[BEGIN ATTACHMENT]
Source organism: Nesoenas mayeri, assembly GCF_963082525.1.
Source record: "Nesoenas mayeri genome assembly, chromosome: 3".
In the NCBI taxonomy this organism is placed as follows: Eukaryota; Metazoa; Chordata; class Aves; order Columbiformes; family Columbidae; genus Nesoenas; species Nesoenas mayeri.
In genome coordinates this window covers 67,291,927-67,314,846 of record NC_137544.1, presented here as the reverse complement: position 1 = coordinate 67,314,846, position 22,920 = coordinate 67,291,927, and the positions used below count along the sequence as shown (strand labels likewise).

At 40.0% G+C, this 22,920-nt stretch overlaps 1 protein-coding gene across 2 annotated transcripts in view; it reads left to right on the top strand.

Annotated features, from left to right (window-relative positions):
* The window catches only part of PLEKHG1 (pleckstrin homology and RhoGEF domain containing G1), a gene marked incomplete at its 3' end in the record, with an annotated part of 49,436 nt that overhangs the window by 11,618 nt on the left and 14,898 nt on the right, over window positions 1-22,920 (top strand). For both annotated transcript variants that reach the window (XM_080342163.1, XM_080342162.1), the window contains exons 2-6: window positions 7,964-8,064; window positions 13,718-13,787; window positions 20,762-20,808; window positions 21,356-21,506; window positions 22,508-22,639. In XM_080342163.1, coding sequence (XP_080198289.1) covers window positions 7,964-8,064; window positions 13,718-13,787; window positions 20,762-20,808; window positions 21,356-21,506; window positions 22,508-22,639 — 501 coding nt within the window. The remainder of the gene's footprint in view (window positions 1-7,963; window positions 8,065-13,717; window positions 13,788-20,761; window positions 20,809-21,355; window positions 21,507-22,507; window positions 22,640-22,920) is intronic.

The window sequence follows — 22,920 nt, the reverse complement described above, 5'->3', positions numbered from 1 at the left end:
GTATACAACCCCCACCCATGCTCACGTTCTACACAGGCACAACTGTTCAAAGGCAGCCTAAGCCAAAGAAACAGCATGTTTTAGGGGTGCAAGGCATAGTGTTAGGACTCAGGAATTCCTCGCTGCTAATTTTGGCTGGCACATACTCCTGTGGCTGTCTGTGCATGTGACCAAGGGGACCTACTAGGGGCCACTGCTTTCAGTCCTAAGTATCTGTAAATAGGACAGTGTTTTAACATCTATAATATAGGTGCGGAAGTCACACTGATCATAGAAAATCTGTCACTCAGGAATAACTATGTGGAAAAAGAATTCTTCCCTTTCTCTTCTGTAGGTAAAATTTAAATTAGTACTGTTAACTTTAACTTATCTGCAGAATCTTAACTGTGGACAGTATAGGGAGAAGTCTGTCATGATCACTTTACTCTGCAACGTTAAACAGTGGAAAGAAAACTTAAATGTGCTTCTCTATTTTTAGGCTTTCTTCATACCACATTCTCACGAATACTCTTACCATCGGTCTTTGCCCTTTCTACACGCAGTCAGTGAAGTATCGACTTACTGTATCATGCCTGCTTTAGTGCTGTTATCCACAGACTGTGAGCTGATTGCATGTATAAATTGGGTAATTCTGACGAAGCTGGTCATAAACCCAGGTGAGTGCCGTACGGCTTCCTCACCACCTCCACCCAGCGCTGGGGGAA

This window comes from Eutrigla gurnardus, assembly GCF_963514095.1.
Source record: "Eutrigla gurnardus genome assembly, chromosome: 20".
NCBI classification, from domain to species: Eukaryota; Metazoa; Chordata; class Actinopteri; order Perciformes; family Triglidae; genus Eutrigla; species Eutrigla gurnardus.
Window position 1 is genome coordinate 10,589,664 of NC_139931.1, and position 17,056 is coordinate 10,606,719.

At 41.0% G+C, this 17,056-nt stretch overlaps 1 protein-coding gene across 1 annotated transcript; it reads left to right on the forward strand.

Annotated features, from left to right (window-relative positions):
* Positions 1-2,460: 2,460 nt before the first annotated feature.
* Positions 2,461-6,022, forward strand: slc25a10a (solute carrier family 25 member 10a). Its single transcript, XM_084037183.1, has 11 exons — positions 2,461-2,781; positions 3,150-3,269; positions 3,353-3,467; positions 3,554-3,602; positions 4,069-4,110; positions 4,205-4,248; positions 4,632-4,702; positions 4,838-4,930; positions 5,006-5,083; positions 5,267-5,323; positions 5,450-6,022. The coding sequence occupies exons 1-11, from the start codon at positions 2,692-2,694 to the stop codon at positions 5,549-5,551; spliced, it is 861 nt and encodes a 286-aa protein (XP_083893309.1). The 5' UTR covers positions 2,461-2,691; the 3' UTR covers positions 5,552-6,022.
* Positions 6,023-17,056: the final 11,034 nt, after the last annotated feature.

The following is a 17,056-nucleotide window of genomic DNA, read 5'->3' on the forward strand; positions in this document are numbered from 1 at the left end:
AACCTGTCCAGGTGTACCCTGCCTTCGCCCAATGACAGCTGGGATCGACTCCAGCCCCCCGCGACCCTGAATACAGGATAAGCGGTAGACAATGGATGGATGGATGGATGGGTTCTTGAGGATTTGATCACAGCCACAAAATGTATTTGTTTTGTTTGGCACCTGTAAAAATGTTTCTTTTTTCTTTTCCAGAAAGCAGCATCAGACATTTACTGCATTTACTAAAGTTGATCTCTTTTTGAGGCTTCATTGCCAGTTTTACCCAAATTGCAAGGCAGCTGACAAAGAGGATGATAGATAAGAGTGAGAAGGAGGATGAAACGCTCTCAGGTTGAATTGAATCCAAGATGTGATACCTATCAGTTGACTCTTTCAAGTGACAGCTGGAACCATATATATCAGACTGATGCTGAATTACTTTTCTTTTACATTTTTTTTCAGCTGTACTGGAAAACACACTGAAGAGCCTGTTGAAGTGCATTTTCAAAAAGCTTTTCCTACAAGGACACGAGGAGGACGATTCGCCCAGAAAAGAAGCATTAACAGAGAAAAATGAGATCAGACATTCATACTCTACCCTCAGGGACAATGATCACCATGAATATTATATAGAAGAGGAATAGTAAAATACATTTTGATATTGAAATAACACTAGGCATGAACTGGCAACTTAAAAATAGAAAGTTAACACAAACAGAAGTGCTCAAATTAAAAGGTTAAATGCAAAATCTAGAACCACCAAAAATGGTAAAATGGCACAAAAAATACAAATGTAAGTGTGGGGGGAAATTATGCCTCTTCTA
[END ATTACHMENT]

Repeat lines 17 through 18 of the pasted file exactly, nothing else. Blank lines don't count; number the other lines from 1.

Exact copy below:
* Positions 2,461-6,022, forward strand: slc25a10a (solute carrier family 25 member 10a). Its single transcript, XM_084037183.1, has 11 exons — positions 2,461-2,781; positions 3,150-3,269; positions 3,353-3,467; positions 3,554-3,602; positions 4,069-4,110; positions 4,205-4,248; positions 4,632-4,702; positions 4,838-4,930; positions 5,006-5,083; positions 5,267-5,323; positions 5,450-6,022. The coding sequence occupies exons 1-11, from the start codon at positions 2,692-2,694 to the stop codon at positions 5,549-5,551; spliced, it is 861 nt and encodes a 286-aa protein (XP_083893309.1). The 5' UTR covers positions 2,461-2,691; the 3' UTR covers positions 5,552-6,022.
* Positions 6,023-17,056: the final 11,034 nt, after the last annotated feature.